Patients Deal with the Slow Realities of Drug Research
Waller, C. L., Daily Herald (Arlington Heights, IL)
Byline: C. L. Waller Daily Herald Staff Writer
For Rose Sajuan, life is about taking risks.
"When you go through cancer, you look at life differently. I thank God every day I'm here," the 47-year-old secretary said from Waukegan. She has been free of cancer for two years.
She had a complete mastectomy, followed by about five months of chemotherapy, and about a year ago she had reconstruction with a silicone breast implant. She chose silicone over saline because, to her, it felt more natural, and problems with silicone had not been pinpointed.
"I took a chance," she said.
As for the promising news about Dr. Judah Folkman's research on combining two new cancer drugs, Sajuan is hopeful.
"This man has been doing some testing, and he must have perfected something," Sajuan said.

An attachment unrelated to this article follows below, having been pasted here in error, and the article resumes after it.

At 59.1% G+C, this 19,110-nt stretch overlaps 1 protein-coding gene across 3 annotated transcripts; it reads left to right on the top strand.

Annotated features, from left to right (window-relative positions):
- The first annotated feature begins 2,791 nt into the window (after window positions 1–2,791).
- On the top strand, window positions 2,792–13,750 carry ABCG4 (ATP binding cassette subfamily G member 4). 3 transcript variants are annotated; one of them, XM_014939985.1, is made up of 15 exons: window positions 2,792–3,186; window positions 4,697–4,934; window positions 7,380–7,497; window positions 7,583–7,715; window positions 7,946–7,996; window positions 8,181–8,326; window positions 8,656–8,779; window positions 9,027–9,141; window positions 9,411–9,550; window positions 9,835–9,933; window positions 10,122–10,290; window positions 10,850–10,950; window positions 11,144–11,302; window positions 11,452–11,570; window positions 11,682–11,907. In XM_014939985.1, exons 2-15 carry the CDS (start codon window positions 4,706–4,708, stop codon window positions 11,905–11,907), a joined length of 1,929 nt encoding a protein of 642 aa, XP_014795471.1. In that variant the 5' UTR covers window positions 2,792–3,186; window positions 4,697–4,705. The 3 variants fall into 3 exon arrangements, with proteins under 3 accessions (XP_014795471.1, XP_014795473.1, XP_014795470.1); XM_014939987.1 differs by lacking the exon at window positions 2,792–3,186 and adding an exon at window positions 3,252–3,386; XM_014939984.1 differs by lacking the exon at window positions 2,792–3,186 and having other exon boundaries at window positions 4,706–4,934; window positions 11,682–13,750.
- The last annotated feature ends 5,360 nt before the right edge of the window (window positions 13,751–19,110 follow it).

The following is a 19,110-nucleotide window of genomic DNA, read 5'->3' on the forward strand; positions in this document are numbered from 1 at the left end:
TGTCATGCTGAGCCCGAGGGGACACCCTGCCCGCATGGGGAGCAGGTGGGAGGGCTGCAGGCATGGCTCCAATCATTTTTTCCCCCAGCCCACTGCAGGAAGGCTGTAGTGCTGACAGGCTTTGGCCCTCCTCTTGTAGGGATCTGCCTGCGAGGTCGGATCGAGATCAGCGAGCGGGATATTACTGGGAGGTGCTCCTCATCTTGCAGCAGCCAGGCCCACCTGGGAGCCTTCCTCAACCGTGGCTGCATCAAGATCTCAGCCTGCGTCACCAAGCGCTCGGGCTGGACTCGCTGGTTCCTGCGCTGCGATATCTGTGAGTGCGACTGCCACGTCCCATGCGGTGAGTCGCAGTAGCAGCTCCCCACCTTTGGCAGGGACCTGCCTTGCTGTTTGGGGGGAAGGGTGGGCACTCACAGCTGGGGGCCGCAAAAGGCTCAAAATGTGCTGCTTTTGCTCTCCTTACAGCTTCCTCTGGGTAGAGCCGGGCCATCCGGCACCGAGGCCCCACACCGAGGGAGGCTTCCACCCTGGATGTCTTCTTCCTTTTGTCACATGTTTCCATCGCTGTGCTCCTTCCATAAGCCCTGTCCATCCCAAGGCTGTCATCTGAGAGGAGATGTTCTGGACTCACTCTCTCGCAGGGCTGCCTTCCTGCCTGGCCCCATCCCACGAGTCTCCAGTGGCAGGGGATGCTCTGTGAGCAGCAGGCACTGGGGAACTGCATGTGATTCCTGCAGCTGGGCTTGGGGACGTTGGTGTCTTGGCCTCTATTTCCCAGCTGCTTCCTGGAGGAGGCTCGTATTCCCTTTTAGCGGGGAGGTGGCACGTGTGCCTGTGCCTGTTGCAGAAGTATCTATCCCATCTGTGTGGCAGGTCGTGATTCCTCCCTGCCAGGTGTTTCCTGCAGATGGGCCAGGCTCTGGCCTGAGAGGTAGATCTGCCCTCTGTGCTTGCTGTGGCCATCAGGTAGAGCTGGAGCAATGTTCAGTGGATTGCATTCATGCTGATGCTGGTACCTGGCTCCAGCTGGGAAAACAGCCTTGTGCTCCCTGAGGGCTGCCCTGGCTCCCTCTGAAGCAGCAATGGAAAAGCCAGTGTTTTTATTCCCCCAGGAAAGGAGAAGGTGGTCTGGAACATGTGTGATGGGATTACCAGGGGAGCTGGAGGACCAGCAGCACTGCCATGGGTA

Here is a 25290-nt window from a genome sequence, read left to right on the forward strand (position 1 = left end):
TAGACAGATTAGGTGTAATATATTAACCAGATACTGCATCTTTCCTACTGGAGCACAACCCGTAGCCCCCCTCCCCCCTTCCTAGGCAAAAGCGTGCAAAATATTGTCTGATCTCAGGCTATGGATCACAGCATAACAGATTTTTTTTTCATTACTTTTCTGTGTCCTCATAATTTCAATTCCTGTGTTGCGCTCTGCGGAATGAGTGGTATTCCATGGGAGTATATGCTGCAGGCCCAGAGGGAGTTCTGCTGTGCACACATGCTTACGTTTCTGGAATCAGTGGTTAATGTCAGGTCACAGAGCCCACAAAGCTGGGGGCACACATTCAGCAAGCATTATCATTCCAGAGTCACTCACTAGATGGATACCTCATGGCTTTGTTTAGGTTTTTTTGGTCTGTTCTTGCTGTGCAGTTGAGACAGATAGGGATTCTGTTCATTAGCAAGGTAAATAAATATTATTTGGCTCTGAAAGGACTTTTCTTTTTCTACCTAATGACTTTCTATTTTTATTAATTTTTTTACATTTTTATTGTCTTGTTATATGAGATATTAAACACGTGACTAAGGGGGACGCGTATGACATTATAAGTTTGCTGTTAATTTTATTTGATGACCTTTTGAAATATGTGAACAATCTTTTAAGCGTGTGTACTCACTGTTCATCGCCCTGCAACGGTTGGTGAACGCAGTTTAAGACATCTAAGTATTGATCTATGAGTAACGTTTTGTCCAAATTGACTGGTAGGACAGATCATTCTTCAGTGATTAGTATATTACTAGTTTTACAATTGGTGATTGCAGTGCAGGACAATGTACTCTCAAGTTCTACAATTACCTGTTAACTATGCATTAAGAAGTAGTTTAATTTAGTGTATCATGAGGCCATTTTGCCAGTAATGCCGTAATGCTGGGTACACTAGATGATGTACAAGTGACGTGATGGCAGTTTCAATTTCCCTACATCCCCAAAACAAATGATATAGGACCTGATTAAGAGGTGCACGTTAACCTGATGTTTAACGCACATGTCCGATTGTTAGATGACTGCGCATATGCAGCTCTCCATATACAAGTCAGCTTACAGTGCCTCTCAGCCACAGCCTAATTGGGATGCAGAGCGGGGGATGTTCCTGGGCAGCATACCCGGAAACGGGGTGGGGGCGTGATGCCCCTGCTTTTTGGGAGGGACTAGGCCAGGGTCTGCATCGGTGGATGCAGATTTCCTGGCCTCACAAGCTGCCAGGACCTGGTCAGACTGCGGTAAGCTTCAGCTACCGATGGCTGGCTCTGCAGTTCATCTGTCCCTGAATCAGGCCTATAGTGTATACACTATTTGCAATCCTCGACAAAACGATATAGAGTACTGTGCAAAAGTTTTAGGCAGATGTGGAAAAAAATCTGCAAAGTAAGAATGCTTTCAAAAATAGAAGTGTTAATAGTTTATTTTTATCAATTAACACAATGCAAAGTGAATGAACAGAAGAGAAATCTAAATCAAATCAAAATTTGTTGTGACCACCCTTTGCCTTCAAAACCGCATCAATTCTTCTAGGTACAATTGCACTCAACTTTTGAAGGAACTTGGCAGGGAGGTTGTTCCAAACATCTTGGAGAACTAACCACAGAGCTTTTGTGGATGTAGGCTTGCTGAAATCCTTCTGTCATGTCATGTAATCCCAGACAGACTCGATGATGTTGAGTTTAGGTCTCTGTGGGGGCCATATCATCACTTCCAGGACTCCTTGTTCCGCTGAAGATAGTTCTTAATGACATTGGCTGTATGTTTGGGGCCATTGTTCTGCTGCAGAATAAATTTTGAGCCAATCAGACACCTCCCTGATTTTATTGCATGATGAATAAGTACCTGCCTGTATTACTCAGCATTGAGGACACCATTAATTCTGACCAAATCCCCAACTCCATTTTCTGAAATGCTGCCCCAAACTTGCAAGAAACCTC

The treatment cannot come soon enough for Liz Paris of Wauconda. Her 6-year-old daughter, Alex, was diagnosed last fall with rhabdomyosarcoma, a rare form of cancer that strikes the muscles in the body. She was given a 45 percent chance of survival and enrolled in a clinical trial at Children's Memorial Hospital.
"I just wish I had this drug today," said Paris, whose daughter came home Tuesday after two surgeries in five days. Those surgeries were prompted by a chemotherapy spillage into her body.
Even without that problem, chemotherapy has a radical affect on the body, which could possibly be prevented with new drugs, Paris said.
"She wouldn't have tissue deterioration in her chest," she said. …